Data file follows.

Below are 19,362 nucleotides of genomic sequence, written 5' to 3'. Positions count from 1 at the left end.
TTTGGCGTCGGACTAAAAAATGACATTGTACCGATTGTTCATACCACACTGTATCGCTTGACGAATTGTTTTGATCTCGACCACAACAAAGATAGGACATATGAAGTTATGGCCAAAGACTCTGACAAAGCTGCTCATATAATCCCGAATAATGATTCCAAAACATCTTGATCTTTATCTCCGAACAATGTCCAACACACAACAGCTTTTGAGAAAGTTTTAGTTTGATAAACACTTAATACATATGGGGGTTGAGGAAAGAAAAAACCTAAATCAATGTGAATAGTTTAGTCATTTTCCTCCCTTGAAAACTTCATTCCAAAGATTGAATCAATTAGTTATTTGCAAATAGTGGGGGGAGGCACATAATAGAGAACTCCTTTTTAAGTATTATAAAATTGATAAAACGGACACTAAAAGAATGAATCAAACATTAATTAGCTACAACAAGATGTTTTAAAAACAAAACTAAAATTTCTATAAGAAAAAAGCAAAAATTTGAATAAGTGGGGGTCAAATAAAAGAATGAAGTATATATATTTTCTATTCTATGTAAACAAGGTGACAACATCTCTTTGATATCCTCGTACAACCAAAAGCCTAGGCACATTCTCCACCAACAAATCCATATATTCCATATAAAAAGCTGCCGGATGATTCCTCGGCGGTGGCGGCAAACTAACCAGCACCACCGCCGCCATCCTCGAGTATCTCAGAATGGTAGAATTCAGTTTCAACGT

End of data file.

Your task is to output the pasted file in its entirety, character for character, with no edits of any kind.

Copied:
Below are 19,362 nucleotides of genomic sequence, written 5' to 3'. Positions count from 1 at the left end.
TTTGGCGTCGGACTAAAAAATGACATTGTACCGATTGTTCATACCACACTGTATCGCTTGACGAATTGTTTTGATCTCGACCACAACAAAGATAGGACATATGAAGTTATGGCCAAAGACTCTGACAAAGCTGCTCATATAATCCCGAATAATGATTCCAAAACATCTTGATCTTTATCTCCGAACAATGTCCAACACACAACAGCTTTTGAGAAAGTTTTAGTTTGATAAACACTTAATACATATGGGGGTTGAGGAAAGAAAAAACCTAAATCAATGTGAATAGTTTAGTCATTTTCCTCCCTTGAAAACTTCATTCCAAAGATTGAATCAATTAGTTATTTGCAAATAGTGGGGGGAGGCACATAATAGAGAACTCCTTTTTAAGTATTATAAAATTGATAAAACGGACACTAAAAGAATGAATCAAACATTAATTAGCTACAACAAGATGTTTTAAAAACAAAACTAAAATTTCTATAAGAAAAAAGCAAAAATTTGAATAAGTGGGGGTCAAATAAAAGAATGAAGTATATATATTTTCTATTCTATGTAAACAAGGTGACAACATCTCTTTGATATCCTCGTACAACCAAAAGCCTAGGCACATTCTCCACCAACAAATCCATATATTCCATATAAAAAGCTGCCGGATGATTCCTCGGCGGTGGCGGCAAACTAACCAGCACCACCGCCGCCATCCTCGAGTATCTCAGAATGGTAGAATTCAGTTTCAACGT